A beginner’s guide to blockchain technology

Blockchain has become something of a buzzword, and the term is used often. In every corner of the Internet, you will undoubtedly find terms like “cryptocurrency” or “NFT”. But what do these terms really mean, and how will they ultimately affect the legal industry? Let’s go back to basics: what is blockchain and all things interrelated?

block chain

Blockchain refers to a system that can securely store and record information and transactions in a database, which can then be replicated and widely circulated. It is also known as “distributed ledger technology”. Such technology can be made public or private, depending on the needs and requirements of the ledger and those who use it. It also records all possible transactions through a peer-to-peer network and acts as the global technology that enables mechanisms such as cryptocurrencies to work.

By using the blockchain network, transactions are confirmed and recorded without the need for a higher central clearing authority. The secure digital storage of information means that a wide range of industries can take advantage of and make use of this innovation. Blockchain usage varies and includes (among other things) allowing people to transfer funds internationally, trade settlement, supply chain logistics, voting, and more.

We see the growing global adoption of blockchain across a wide range of industries, with societies around the world taking active steps to increase their knowledge and understanding of this powerful innovative technology. Blockchain will really change the world, and influential institutions like governments and banks are already taking notice. Regulations in various jurisdictions, including Australia, are gradually developing around blockchain implementation and its consequent impacts. As a community, we should see reasonable regulation as a positive step towards the eventual expansion and adoption of blockchain within our society.


Cryptocurrency, or “crypto,” is another major disruptor in the world of digital payments. Cryptocurrency is a form of digital or virtual currency that is essentially secured by cryptography. This makes it nearly impossible to duplicate or spoof as it is based on a decentralized blockchain network. It is a digital asset that is based on a decentralized structure, which in turn allows for an independent existence away from central authorities or entities such as governments, which often seek to control and regulate the currency.

Cryptocurrency has a reputation for being a disruptor, and Bitcoin (BTC) has long been known as the first of its kind. There are various pros and cons to using cryptocurrencies, some of which include the following:

  • positives — Cheaper and faster transfer of funds, as decentralized systems do not collapse at a single point of failure, unlike centralized systems that rely on human-designed and potentially flawed systems. They also offer transparency and freedom from traditional financial infrastructures; Y
  • Negatives — price volatility, high energy consumption for mining activities and potential for criminal use and leverage. There is also a lack of proper legal regulation in many jurisdictions around the world.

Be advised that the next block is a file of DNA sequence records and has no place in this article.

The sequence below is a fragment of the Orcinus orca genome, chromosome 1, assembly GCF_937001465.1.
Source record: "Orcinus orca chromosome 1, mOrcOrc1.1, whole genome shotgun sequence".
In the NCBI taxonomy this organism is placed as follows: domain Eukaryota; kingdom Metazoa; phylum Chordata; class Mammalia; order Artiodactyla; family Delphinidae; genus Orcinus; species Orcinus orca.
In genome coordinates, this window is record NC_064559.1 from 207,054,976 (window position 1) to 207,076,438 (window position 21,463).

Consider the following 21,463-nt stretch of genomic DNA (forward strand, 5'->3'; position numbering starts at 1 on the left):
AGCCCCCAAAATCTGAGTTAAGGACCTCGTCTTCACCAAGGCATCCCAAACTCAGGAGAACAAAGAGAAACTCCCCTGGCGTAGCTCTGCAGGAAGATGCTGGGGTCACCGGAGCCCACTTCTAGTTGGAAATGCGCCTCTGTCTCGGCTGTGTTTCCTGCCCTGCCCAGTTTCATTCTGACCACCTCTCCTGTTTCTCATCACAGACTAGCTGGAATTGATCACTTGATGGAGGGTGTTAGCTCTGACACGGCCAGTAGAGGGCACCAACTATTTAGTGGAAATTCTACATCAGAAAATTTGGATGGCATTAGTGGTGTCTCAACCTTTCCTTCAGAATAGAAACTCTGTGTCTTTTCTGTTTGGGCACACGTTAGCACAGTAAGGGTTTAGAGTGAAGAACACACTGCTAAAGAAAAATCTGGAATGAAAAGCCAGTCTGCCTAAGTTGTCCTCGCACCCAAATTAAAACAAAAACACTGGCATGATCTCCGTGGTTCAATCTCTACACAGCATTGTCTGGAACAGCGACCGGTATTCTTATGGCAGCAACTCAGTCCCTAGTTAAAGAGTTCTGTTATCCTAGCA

Non-fungible tokens, or NFTs, are units of digital data stored on the blockchain. However, NFTs are quite different from cryptocurrencies, which are transposable and fungible. NFTs are unique in this regard as they are not interchangeable.

NFTs essentially “live” on the blockchain, thus providing verifiable proof of ownership, as the blockchain tracks and records every move. NFTs have gained popularity with large supportive communities backing them. Connection is critical to success in this niche and the NFT community has done quite well in attracting attention, creating pretty ridiculous asking prices, like when Beeple sold ‘HUMAN ONE’ for $28.9 million.

NFT practitioners reject all claims that the growth of this sector is simply a gimmick or that it will eventually die a slow death. Businesses, on the other hand, are struggling to understand the real-life connection and impact NFTs can have. As the industry develops, it will surely become clear that NFTs are here to stay, and global institutions have simply been forced to catch up.

How does this affect the legal industry?

Blockchain technology has the ability to disrupt many industries, including the legal industry. This technology is already expected to be as revolutionary as the Internet. For centuries, the legal industry has resisted change, adopting archaic practices and quickly dismissing any sign of transformation.

As more and more companies implement blockchain in their system, the greater the need for lawyers to understand the workings around it and the issues that can arise. Blockchain technology is expected to change the way law firms typically serve clients, as well as the way they are managed in general.

There are many benefits to using blockchain, including immutable storage of legal agreements, smart contracts, automated contract management, and reduced overall time spent on preparation. The transparent nature of the blockchain also creates a predictable and fluid environment for all parties involved in a transaction, allowing everyone to better understand the deal they are closing.

Today, change makers in the legal industry are leveraging blockchain in a number of ways, including the following:

  • electronic signatures;
  • Identification and storage of intellectual property;
  • Property rights;
  • Chain of custody;
  • tokenization;
  • Decentralized Autonomous Organizations (DAO); Y
  • Limited Liability Autonomous Organizations (LAOs).

Blockchain technology is making headlines, and those who take advantage of the technology are quickly becoming leaders in their field. The global market is moving fast and with blockchain, the developments are endless.

Christine Bulos is an attorney at Allied Legal.